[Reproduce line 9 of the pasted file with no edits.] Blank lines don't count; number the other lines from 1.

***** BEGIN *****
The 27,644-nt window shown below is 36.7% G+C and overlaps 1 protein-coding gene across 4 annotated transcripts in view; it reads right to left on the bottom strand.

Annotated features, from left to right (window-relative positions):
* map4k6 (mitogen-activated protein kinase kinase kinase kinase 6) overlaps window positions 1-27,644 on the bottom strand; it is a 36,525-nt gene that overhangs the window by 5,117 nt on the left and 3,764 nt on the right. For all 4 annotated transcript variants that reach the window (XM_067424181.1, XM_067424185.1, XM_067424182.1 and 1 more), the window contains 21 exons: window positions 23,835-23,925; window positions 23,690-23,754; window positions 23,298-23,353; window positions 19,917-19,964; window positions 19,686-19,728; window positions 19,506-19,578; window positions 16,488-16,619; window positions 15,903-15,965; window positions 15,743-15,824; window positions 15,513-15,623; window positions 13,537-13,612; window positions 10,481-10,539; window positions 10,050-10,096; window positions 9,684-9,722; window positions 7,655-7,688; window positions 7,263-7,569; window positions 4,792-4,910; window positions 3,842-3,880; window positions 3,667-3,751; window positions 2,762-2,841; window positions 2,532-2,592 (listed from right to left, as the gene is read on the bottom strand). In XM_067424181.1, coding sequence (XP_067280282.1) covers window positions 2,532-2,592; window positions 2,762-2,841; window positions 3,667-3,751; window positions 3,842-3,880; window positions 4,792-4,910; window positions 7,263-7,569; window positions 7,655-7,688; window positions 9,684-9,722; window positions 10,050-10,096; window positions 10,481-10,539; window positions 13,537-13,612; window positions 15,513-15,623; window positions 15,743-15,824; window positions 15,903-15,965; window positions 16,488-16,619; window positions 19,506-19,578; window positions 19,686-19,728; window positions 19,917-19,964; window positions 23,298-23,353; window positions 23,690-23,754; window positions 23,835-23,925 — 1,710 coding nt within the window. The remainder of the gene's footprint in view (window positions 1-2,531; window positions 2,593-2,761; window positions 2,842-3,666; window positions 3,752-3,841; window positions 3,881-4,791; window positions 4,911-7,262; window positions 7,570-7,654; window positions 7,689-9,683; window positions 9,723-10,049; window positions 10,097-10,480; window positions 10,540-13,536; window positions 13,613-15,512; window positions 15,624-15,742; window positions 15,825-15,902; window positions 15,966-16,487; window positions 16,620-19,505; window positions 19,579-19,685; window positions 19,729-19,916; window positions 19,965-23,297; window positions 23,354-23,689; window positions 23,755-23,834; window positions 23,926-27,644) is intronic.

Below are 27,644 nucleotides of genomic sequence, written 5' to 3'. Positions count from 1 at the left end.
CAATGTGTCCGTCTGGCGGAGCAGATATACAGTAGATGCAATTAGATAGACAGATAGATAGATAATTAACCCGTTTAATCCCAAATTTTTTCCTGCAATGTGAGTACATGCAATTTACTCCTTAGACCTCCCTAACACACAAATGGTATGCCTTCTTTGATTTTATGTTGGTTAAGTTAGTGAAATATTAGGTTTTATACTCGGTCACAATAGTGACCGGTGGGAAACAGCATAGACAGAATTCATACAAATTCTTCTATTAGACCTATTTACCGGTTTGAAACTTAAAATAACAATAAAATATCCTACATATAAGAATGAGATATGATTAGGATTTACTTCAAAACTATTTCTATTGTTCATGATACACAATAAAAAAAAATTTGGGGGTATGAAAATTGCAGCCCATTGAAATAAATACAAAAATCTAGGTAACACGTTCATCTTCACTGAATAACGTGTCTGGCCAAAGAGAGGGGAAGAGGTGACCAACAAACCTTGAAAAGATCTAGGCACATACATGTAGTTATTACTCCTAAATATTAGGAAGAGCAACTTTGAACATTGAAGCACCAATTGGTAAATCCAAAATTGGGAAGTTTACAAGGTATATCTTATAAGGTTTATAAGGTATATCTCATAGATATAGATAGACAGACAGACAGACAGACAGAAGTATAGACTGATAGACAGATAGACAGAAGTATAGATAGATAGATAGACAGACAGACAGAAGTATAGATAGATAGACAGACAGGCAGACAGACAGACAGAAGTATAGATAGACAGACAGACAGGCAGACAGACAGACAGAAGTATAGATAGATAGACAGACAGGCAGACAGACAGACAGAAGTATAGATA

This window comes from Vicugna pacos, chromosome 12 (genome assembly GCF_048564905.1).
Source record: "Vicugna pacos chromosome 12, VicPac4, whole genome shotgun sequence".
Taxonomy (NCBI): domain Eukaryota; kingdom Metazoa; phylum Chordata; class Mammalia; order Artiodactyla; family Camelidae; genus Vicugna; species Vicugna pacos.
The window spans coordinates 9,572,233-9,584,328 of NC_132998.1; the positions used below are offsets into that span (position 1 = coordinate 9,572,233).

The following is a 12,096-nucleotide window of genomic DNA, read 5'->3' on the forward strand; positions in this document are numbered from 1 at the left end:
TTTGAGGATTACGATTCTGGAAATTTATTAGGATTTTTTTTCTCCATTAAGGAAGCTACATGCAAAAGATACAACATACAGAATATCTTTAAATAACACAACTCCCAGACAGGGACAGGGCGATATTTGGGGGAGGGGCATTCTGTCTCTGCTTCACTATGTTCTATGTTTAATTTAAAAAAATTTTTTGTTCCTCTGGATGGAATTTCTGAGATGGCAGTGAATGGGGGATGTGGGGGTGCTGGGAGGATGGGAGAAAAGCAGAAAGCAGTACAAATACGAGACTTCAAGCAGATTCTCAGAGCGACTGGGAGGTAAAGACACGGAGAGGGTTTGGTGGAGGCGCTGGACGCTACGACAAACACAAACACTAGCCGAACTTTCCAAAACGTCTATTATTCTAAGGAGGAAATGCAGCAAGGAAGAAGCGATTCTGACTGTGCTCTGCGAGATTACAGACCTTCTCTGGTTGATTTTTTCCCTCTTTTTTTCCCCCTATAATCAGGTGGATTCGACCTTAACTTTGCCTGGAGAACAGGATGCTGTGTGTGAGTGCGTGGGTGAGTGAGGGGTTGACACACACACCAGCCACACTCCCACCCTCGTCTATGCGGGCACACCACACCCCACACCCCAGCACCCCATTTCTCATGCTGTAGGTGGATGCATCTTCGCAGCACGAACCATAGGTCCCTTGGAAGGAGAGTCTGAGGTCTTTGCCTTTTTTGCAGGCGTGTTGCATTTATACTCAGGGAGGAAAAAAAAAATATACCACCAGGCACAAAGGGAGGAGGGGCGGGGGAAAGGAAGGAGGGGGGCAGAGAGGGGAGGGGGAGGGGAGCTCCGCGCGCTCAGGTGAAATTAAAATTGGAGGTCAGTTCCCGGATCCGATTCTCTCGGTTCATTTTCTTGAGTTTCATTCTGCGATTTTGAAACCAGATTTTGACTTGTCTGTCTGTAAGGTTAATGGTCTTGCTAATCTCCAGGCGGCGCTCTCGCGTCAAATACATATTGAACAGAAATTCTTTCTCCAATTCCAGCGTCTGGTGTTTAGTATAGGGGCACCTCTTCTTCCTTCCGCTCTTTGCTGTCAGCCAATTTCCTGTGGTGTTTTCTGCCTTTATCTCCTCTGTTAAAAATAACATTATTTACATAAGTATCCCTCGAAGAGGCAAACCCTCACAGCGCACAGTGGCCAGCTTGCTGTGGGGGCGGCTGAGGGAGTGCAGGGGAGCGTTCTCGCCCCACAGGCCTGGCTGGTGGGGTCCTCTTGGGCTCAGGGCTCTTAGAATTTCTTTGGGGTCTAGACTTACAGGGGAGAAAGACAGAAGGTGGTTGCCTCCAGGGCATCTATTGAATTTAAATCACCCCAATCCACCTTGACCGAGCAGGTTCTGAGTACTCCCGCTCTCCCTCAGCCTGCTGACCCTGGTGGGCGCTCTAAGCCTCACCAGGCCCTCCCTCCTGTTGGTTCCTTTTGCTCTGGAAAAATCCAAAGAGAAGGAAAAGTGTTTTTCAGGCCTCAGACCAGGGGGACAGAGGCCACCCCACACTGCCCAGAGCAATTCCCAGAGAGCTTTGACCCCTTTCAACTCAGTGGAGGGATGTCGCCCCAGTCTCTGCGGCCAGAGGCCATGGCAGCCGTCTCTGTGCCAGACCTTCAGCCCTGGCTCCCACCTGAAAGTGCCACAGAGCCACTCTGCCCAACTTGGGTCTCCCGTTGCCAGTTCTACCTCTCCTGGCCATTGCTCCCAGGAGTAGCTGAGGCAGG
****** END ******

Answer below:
The window spans coordinates 9,572,233-9,584,328 of NC_132998.1; the positions used below are offsets into that span (position 1 = coordinate 9,572,233).